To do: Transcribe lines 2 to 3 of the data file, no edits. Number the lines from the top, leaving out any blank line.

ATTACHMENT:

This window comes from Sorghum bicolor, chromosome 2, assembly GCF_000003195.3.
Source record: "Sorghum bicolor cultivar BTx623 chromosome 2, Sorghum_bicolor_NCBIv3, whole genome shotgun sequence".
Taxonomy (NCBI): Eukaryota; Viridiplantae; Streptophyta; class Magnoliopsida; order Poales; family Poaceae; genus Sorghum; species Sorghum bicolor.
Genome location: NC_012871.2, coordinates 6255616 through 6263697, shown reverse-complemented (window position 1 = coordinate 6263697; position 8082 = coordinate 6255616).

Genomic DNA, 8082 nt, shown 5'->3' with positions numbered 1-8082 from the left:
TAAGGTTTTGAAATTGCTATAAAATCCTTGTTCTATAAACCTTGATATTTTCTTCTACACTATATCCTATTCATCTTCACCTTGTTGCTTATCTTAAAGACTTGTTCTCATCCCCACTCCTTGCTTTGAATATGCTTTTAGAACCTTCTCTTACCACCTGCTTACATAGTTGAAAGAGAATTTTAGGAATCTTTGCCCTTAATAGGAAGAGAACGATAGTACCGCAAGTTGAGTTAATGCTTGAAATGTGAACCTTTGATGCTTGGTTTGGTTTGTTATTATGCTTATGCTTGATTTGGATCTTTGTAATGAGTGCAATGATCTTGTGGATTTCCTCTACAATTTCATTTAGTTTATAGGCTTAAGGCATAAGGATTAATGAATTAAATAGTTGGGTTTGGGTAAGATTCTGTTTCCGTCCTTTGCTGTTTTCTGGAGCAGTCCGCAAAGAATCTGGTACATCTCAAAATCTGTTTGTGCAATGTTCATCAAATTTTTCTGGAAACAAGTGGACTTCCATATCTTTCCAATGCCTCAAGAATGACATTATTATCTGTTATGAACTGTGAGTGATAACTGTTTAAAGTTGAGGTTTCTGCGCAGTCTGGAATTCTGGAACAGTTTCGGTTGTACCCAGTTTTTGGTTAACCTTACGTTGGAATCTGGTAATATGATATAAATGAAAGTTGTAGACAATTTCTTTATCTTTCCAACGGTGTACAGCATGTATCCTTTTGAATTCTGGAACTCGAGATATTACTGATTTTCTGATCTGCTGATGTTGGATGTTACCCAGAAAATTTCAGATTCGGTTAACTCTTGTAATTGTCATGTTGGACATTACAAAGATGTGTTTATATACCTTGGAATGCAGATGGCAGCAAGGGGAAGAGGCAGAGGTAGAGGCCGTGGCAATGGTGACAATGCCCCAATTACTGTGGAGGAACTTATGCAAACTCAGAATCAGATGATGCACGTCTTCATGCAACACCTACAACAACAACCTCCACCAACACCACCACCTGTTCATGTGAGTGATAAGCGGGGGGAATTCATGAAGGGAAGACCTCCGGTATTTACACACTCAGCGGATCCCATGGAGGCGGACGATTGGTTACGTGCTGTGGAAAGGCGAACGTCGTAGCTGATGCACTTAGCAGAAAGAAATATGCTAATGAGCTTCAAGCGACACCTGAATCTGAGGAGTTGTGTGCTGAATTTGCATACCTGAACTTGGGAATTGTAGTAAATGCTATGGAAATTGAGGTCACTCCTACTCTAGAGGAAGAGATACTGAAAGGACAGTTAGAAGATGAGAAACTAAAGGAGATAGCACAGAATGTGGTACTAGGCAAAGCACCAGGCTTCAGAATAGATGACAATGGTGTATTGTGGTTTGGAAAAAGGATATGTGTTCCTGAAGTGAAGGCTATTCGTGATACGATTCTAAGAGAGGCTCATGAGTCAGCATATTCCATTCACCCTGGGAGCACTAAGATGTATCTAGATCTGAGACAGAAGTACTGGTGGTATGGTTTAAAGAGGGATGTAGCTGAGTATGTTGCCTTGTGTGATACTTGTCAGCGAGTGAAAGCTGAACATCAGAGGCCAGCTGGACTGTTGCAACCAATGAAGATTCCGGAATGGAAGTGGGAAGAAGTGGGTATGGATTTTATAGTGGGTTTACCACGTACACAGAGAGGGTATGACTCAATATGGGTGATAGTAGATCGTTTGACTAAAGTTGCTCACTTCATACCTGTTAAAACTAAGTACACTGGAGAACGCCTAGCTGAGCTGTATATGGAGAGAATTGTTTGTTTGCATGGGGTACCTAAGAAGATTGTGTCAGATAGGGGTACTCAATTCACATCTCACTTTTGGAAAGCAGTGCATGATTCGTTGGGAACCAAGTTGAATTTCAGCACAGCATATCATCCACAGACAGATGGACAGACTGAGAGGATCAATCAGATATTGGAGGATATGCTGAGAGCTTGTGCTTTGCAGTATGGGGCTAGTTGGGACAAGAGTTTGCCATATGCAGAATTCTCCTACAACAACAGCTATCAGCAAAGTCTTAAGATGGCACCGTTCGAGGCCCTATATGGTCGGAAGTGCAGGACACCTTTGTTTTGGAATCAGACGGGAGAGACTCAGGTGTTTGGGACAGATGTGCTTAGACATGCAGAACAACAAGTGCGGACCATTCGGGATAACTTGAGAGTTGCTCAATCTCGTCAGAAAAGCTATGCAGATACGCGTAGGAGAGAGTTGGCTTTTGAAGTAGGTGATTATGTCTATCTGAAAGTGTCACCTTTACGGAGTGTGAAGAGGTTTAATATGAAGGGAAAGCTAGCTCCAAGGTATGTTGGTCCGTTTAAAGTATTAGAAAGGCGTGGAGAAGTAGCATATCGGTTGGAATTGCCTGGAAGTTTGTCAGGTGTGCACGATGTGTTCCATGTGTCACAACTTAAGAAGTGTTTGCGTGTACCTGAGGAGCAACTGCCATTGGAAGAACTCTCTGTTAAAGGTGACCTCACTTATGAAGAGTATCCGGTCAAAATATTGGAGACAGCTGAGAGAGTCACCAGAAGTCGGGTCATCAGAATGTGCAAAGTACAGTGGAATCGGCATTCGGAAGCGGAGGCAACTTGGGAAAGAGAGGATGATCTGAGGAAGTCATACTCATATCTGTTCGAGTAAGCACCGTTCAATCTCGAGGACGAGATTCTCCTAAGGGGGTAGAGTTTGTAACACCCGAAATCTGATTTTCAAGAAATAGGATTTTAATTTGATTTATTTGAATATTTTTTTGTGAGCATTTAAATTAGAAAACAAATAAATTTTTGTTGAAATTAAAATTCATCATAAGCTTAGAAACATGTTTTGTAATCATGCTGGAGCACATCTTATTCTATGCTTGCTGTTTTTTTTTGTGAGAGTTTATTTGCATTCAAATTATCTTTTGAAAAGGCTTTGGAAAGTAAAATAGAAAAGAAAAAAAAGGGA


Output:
Source record: "Sorghum bicolor cultivar BTx623 chromosome 2, Sorghum_bicolor_NCBIv3, whole genome shotgun sequence".
Taxonomy (NCBI): Eukaryota; Viridiplantae; Streptophyta; class Magnoliopsida; order Poales; family Poaceae; genus Sorghum; species Sorghum bicolor.